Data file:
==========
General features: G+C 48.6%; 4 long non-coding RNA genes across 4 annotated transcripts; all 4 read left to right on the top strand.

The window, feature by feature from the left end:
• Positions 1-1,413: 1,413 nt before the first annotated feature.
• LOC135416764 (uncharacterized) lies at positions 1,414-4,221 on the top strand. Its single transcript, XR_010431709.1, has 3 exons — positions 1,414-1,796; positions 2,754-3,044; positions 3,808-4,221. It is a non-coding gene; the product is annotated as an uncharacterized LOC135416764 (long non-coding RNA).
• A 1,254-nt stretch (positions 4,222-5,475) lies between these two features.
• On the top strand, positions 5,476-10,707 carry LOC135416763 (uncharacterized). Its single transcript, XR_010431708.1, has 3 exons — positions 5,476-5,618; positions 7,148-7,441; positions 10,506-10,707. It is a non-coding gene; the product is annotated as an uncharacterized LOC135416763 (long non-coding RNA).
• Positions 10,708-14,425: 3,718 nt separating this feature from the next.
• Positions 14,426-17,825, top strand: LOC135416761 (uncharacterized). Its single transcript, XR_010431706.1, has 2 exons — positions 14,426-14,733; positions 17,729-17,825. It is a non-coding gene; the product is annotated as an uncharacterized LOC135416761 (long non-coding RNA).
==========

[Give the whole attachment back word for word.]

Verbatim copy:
General features: G+C 48.6%; 4 long non-coding RNA genes across 4 annotated transcripts; all 4 read left to right on the top strand.

The window, feature by feature from the left end:
• Positions 1-1,413: 1,413 nt before the first annotated feature.
• LOC135416764 (uncharacterized) lies at positions 1,414-4,221 on the top strand. Its single transcript, XR_010431709.1, has 3 exons — positions 1,414-1,796; positions 2,754-3,044; positions 3,808-4,221. It is a non-coding gene; the product is annotated as an uncharacterized LOC135416764 (long non-coding RNA).
• A 1,254-nt stretch (positions 4,222-5,475) lies between these two features.
• On the top strand, positions 5,476-10,707 carry LOC135416763 (uncharacterized). Its single transcript, XR_010431708.1, has 3 exons — positions 5,476-5,618; positions 7,148-7,441; positions 10,506-10,707. It is a non-coding gene; the product is annotated as an uncharacterized LOC135416763 (long non-coding RNA).
• Positions 10,708-14,425: 3,718 nt separating this feature from the next.
• Positions 14,426-17,825, top strand: LOC135416761 (uncharacterized). Its single transcript, XR_010431706.1, has 2 exons — positions 14,426-14,733; positions 17,729-17,825. It is a non-coding gene; the product is annotated as an uncharacterized LOC135416761 (long non-coding RNA).